The action of the amplifier A13 is similar to that of the amplifier A15; the amplifier causes a current i' to flow through the storage cell VB. The current i' can be different from or the same as the current i in the electrolytic cell CE but is strictly proportional to i since i and i' are both proportional to the voltage Vs, with invariable coefficients of proportionality. The storage cell VB therefore constitutes an auxiliary integrator which integrates the current i' which is algebraically proportional to the current I. However, the integration capacity of the integrator, i.e. in this case the capacity c' of the storage cell VB is chosen so that it will correspond to only a fraction of the capacity C of the battery 11, in other words so that the ratio c'/C will be lower than the coefficient of proportionality a'=i'/I.
It is assumed at the outset that the battery 11 is supplied with a trickle charge and that the storage cell VB and the cell CE are fully discharged. The cell CE produces an output signal, and the rapid charging of the battery 11 is interrupted. The voltage of the storage cell VB is maintained at about 0.7 V by the transistor T12. If the source ceases to operate and the battery 11 discharges, a negative voltage Vs is produced by the amplifier stage 13 and the polarity detector 14 closes the switch SW1. The voltage gain of the chopper amplifier 13 is then Avo =1+R34/R33, this resulting in a coefficient of proportionality ao between the charging current io of the cell CE and the discharging current Io of the battery and a coefficient a'o between the charging current Io of the cell VB and the discharging current Io. If the quantity of electricity drawn from the battery is sufficient for VB to be completely charged, its end of charge voltage is detected by the amplifier A14 which compares the potential of its positive terminal with that of the point common to the resistors R49 and R50. Indeed, the latter resistor, the diode D13 and the shunt 12 constitute a voltage reference in which the diode compensates for temperature and the shunt compensates for current. The current i'o is then distributed between the resistor R51 and the storage cell VB so as to maintain simply the charged state of the storage cell. However, the cell CE is charged by the current io throughout the whole discharging period of the battery 11 and records the image data representative of the state of charge of the battery.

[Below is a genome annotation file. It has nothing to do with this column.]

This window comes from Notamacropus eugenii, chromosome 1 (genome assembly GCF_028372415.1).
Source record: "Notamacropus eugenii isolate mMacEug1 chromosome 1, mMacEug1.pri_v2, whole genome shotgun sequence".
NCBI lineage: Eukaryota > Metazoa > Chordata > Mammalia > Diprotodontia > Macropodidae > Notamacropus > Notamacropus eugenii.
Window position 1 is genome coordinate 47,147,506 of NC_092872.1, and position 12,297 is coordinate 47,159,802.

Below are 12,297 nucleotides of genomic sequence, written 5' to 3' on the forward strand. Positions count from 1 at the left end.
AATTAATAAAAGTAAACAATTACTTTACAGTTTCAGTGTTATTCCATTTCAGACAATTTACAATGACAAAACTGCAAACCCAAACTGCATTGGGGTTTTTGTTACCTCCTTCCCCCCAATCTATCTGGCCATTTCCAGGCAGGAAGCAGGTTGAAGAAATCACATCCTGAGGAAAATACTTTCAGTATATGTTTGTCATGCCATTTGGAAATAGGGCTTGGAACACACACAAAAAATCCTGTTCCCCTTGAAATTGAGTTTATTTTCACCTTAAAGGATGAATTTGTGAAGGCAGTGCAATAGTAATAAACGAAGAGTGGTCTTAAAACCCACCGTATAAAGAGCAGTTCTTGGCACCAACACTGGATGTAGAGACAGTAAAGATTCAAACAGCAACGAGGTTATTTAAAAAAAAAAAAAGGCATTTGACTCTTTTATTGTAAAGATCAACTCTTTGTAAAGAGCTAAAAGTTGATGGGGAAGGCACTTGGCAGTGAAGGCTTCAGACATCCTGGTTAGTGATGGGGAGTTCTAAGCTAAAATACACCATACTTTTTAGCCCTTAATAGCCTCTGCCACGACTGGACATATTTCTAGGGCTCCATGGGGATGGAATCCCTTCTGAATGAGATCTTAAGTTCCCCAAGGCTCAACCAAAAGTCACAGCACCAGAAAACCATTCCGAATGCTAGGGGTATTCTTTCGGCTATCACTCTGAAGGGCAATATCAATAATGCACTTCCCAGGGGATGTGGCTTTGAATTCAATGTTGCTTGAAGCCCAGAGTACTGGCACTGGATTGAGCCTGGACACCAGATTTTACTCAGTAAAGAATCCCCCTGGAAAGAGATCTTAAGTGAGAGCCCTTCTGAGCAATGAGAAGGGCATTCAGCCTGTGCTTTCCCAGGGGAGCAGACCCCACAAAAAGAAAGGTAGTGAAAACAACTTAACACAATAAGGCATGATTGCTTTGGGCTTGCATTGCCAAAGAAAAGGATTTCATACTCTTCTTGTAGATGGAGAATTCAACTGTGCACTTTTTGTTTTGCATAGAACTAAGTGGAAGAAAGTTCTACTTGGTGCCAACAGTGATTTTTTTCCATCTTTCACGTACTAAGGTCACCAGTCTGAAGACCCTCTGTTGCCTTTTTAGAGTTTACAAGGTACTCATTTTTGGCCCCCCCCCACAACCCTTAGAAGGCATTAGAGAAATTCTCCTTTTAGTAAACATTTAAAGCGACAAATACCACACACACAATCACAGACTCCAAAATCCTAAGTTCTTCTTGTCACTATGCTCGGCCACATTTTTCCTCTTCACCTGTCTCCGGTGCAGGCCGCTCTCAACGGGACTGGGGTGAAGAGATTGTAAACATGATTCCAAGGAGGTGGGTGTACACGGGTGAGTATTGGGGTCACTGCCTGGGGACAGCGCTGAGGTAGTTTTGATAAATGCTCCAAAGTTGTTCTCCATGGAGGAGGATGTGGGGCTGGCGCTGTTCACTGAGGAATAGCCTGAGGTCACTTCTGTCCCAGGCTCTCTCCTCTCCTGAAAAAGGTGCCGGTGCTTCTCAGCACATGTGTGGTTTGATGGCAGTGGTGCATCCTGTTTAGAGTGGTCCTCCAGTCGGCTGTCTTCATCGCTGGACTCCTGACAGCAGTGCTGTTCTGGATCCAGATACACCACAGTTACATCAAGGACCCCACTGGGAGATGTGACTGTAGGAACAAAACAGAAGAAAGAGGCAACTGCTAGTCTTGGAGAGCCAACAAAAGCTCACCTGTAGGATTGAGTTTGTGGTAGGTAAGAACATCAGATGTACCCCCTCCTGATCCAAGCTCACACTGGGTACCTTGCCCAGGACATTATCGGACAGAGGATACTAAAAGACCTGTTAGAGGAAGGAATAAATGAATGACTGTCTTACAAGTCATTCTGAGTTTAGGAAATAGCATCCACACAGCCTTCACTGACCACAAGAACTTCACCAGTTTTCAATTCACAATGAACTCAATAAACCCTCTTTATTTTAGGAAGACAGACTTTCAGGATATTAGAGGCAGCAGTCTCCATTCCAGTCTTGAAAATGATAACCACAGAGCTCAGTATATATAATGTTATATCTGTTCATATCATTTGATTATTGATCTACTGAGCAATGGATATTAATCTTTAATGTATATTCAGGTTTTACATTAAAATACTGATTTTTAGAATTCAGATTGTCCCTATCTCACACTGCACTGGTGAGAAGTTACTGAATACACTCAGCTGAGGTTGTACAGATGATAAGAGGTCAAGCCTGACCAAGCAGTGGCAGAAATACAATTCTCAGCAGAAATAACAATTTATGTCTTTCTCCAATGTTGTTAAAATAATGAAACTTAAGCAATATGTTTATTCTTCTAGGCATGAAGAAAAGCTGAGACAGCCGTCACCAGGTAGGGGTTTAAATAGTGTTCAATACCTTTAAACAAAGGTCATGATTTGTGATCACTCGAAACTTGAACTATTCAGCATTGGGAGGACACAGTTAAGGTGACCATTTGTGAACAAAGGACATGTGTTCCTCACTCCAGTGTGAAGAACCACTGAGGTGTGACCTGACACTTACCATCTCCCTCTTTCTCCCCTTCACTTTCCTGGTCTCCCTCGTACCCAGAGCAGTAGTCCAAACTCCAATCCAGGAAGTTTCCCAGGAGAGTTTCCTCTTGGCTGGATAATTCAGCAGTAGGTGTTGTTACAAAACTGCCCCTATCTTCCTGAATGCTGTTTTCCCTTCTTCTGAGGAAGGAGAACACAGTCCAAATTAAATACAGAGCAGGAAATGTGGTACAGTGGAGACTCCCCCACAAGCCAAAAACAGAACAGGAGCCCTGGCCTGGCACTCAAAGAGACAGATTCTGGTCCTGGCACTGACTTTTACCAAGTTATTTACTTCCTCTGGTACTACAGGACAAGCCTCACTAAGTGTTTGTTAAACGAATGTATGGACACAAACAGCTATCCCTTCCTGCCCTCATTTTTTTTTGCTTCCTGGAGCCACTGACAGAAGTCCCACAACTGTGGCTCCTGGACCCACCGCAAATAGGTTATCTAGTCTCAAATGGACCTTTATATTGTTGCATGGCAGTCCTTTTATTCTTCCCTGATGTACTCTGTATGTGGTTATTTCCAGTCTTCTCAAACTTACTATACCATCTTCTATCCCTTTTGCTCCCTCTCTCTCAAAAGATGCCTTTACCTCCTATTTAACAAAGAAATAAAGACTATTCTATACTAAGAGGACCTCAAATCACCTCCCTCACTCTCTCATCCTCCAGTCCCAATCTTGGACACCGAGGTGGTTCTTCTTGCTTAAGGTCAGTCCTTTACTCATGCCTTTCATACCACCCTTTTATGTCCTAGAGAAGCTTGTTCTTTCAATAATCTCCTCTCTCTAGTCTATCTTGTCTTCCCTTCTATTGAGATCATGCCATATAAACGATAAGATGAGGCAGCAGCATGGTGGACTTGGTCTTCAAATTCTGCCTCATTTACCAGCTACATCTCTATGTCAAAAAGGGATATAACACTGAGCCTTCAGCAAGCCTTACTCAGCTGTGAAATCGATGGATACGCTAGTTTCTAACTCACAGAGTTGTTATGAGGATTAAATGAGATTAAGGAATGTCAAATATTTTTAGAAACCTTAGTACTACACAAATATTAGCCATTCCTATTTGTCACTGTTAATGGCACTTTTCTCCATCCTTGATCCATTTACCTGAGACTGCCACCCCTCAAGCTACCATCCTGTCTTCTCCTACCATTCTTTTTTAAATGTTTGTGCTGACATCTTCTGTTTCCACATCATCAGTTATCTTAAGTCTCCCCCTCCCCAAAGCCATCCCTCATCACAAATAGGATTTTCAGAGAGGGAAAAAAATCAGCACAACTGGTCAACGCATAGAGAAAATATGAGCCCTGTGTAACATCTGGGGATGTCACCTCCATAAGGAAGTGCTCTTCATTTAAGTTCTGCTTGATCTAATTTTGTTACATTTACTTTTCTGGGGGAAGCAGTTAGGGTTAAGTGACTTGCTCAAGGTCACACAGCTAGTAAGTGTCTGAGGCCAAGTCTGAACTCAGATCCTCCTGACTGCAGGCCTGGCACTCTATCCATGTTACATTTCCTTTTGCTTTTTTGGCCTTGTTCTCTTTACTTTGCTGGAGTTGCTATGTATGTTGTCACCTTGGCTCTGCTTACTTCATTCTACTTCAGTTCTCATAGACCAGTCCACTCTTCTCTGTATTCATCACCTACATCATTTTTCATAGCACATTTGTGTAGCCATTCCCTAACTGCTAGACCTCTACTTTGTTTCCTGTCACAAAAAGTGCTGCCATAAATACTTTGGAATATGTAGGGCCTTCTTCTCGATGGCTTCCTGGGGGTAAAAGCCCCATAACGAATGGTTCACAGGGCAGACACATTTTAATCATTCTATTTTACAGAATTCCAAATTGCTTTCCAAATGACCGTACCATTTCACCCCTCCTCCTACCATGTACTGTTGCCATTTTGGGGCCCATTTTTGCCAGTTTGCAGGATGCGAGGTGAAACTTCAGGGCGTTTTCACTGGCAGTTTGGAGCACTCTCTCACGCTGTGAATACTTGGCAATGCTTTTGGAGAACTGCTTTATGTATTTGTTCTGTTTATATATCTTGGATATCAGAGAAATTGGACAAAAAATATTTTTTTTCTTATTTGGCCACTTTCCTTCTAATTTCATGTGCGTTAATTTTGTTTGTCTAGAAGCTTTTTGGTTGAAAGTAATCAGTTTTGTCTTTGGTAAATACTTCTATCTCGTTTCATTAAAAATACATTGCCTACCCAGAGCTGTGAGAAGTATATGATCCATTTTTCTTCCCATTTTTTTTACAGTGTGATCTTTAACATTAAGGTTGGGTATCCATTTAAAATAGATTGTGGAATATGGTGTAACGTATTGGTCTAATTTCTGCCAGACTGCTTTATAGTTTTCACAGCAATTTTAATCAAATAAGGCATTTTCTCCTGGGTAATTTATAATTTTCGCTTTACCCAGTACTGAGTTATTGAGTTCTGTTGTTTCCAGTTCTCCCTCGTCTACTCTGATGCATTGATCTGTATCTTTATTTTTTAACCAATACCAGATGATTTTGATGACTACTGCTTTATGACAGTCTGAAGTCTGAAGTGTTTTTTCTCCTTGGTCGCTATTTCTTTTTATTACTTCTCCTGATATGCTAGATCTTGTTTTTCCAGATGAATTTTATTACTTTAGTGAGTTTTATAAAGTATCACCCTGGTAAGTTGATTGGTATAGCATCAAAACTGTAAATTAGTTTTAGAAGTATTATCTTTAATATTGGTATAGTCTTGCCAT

When the battery is recharged, a positive voltage Vs appears at the output of the chopper amplifier 13, and this results in a discharging current i1 of the cell CE and a discharging current i'1 of the storage cell VB. The polarity detector 14 opens the switch SW1. During discharge of the storage cell VB, its voltage keeps the transistor T11 conductive and the switch SW2 closed. The gain of the amplifier is then ##EQU4## whence the values of a and a', a1 <ao. and a'1 <a'o. When the voltage of VB drops at the end of discharge, T11 becomes blocked and SW2 opens. We then have ##EQU5## and the battery continues to charge while CE continues to discharge with a coefficient a2 <a1.
In outline, it may be said that if the quantity Qo of electricity discharged by the battery does not exceed the quantity βC which corresponds to the full charge of the storage cell VB, the duration of the discharge of the storage cell VB coincides with that of the cell CE and a uniform recharging factor k1 =ao /a1 will be applied to the battery; in the contrary case, the discharge period of the storage cell VB will be shorter than that of the cell CE, and the charging factor k will lie between k1 and k2 =ao /a2 >k1 and will be greater the deeper the battery discharge is.
More strictly speaking, if it is considered that the charging efficiency of the storage cell VB is lower than 1, while that of the cell CE is substantially equal to 1, it is observed that the duration of the discharge period of the storage cell VB is shorter than that of the cell CE even when it is not fully charged. The following formulas can then be established: ##EQU6## where Qo ≧βC, ρ being the charging efficiency of the storage cell VB which is the full charging efficiency in formula (IV) and a partial charging efficiency which is a decreasing function of Qo in formula (III).